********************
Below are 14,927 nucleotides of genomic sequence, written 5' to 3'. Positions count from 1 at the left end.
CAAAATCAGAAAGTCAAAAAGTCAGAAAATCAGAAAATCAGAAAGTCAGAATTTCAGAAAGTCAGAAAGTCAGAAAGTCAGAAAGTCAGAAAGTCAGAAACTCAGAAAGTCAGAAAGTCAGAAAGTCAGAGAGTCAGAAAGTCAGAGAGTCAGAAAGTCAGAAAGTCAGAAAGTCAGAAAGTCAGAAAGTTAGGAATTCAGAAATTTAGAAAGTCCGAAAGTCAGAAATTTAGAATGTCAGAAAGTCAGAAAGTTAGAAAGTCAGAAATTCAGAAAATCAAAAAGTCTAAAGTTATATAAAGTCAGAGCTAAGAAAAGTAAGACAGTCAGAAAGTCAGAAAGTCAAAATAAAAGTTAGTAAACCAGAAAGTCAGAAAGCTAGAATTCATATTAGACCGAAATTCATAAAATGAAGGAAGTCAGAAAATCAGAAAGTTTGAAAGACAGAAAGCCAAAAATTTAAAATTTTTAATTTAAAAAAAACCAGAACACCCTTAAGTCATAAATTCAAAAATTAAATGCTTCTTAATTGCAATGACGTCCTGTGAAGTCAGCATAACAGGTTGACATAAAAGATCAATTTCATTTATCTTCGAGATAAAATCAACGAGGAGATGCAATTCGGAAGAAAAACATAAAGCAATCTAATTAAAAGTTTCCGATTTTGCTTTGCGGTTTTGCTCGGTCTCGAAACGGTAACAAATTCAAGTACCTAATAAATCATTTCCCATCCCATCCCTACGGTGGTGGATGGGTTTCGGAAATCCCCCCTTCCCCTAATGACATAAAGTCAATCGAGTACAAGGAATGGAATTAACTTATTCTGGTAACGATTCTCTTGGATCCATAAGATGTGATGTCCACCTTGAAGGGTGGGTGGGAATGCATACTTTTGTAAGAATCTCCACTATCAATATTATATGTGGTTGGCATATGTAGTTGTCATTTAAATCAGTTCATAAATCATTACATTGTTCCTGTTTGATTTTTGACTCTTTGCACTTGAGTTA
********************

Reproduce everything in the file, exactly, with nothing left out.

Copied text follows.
Below are 14,927 nucleotides of genomic sequence, written 5' to 3'. Positions count from 1 at the left end.
CAAAATCAGAAAGTCAAAAAGTCAGAAAATCAGAAAATCAGAAAGTCAGAATTTCAGAAAGTCAGAAAGTCAGAAAGTCAGAAAGTCAGAAAGTCAGAAACTCAGAAAGTCAGAAAGTCAGAAAGTCAGAGAGTCAGAAAGTCAGAGAGTCAGAAAGTCAGAAAGTCAGAAAGTCAGAAAGTCAGAAAGTTAGGAATTCAGAAATTTAGAAAGTCCGAAAGTCAGAAATTTAGAATGTCAGAAAGTCAGAAAGTTAGAAAGTCAGAAATTCAGAAAATCAAAAAGTCTAAAGTTATATAAAGTCAGAGCTAAGAAAAGTAAGACAGTCAGAAAGTCAGAAAGTCAAAATAAAAGTTAGTAAACCAGAAAGTCAGAAAGCTAGAATTCATATTAGACCGAAATTCATAAAATGAAGGAAGTCAGAAAATCAGAAAGTTTGAAAGACAGAAAGCCAAAAATTTAAAATTTTTAATTTAAAAAAAACCAGAACACCCTTAAGTCATAAATTCAAAAATTAAATGCTTCTTAATTGCAATGACGTCCTGTGAAGTCAGCATAACAGGTTGACATAAAAGATCAATTTCATTTATCTTCGAGATAAAATCAACGAGGAGATGCAATTCGGAAGAAAAACATAAAGCAATCTAATTAAAAGTTTCCGATTTTGCTTTGCGGTTTTGCTCGGTCTCGAAACGGTAACAAATTCAAGTACCTAATAAATCATTTCCCATCCCATCCCTACGGTGGTGGATGGGTTTCGGAAATCCCCCCTTCCCCTAATGACATAAAGTCAATCGAGTACAAGGAATGGAATTAACTTATTCTGGTAACGATTCTCTTGGATCCATAAGATGTGATGTCCACCTTGAAGGGTGGGTGGGAATGCATACTTTTGTAAGAATCTCCACTATCAATATTATATGTGGTTGGCATATGTAGTTGTCATTTAAATCAGTTCATAAATCATTACATTGTTCCTGTTTGATTTTTGACTCTTTGCACTTGAGTTA